... It seems to be the case that in situations where the car driver or motorcyclist is seen to be at fault, motorcyclists expect to use defensive techniques, whether this be to anticipate the mistake of the car driver in order to protect themselves, or use these skills in order to make a decision about safe overtakes. Although defensive skill training has been seen to reduce motorcycle accidents (McDavid et al., 1989), it should not be the case that motorcyclists alone have to anticipate the behaviour of another road user in order to feel safe on the road or make themselves known. As the LIWC highlighted in both road user groups' responses throughout the questionnaire, the visual attention of both road users at intersections is extremely important and should be a target of investigation, in particular car drivers' visual attention. ...
Article
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Motorcyclists are involved in a disproportionate number of crashes given the distance they travel, with a high proportion of these crashes occurring at junctions. Despite car drivers being solely responsible for many road crashes involving a motorcycle, previous research has mostly focussed on understanding motorcyclists' attitudes towards their own safety. We compared car drivers' (n = 102) and motorcyclists' (n = 579) opinions about junction crashes using a web-based questionnaire. Motorcyclists and car drivers were recruited in similar ways so that responses could be directly compared, accessing respondents through driver/rider forums and on social media. Car drivers' and motorcyclists' opinions were compared in relation to who they believe to be blameworthy in situations which varied in specificity, ranging from what road user they believe is most likely to cause a motorcyclist to have a road crash, to what road user is at fault in four specific scenarios involving a car and motorcycle at a junction. Two of these scenarios represented typical 'Right of way' (ROW) crashes with a motorcycle approaching from the left and right, and two scenarios involved a motorcycle overtaking another vehicle at the junction, known as 'Motorcycle Manoeuvrability Accidents' (MMA). Qualitative responses were analysed using LIWC software to detect objective differences in car drivers' and motorcyclists' language. Car drivers' and motorcyclists' opinions about the blameworthiness of accidents changed depending on how specific the situation was that was being presented. When respondents were asked about the cause of motorcycle crashes in a general abstract sense, car drivers' and motorcyclists' responses significantly differed, with motorcyclists more likely to blame car drivers, demonstrating an in-group bias. However, this in-group favouritism was reduced when asked about specific scenarios, especially in MMA situations which involve motorcyclists manoeuvring their motorcycles around cars at a junction. In the four specific scenarios, car drivers were more likely to blame the car driver, and motorcyclists were more likely to blame the motorcyclist. In the typical ROW scenarios, the responses given by both road users, as analysed by the LIWC, show that the law is taken into account, as well as a large emphasis on the lack of observation given around junctions, especially from car drivers. It is concluded that the perception of blameworthiness in crashes is very much dependent on the details of the crash, with a more specific situation eliciting a fairer evaluation by both car drivers and motorcyclists.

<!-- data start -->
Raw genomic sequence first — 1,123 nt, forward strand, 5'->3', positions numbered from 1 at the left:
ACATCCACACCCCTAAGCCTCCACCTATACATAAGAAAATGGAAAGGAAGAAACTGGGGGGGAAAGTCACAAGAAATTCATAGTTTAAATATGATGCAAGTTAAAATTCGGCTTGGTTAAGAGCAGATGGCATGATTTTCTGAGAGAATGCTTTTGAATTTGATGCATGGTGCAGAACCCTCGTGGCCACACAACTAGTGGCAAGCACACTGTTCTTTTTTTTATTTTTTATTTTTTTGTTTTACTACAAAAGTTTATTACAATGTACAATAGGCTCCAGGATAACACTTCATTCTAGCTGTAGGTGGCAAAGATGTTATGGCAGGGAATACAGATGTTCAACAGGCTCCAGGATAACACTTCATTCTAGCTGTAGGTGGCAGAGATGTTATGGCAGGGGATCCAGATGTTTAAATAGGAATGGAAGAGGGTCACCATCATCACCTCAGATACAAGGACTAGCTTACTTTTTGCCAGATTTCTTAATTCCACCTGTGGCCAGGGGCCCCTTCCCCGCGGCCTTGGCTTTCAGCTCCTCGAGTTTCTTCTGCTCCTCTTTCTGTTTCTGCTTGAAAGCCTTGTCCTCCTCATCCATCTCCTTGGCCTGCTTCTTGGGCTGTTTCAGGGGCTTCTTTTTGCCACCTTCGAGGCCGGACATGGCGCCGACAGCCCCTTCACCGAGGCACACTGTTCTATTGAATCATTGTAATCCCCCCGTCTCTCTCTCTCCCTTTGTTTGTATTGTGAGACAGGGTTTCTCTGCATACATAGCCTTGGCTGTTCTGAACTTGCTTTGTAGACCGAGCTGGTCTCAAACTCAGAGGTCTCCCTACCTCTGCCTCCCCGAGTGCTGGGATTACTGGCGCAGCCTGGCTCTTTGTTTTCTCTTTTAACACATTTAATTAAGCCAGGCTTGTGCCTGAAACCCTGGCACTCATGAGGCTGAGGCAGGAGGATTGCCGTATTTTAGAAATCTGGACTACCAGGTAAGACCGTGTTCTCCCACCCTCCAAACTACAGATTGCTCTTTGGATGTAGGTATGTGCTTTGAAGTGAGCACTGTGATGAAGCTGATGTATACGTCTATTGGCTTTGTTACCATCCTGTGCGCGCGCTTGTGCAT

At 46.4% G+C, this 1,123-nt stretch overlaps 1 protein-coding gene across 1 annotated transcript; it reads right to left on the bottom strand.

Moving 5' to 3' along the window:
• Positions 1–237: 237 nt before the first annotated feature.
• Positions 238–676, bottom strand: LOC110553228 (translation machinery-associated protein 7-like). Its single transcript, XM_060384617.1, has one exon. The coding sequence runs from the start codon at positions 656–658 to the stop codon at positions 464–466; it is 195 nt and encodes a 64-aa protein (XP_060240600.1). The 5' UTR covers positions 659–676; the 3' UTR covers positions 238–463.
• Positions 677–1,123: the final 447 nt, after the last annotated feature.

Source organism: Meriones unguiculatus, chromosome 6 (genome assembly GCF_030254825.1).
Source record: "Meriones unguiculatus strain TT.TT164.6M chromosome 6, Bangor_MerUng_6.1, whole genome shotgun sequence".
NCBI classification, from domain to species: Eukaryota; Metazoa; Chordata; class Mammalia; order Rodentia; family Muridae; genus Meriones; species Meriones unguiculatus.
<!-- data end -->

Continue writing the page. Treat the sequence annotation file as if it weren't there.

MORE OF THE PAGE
... A comparative study on the participants of two-wheel riders in a lecture program in Ontario State in Canada from 1974 to 1977 an samples of drivers of equal age and gender showed a lower percentage of traffic rule violations, but no significant difference of accident occurrence between the groups (Jonah, et al., 1982). In a similar research about the lecture program in 1979 in British Columbia State in Canada, attendance to the program did not have any significant effects either on rule violation or accident occurrence percentage (McDavid, et al., 1989). However, these comparative methods cannot statistically measure the effect of lecture because drivers who seek to improve safety tend to attend these lectures. ...
Article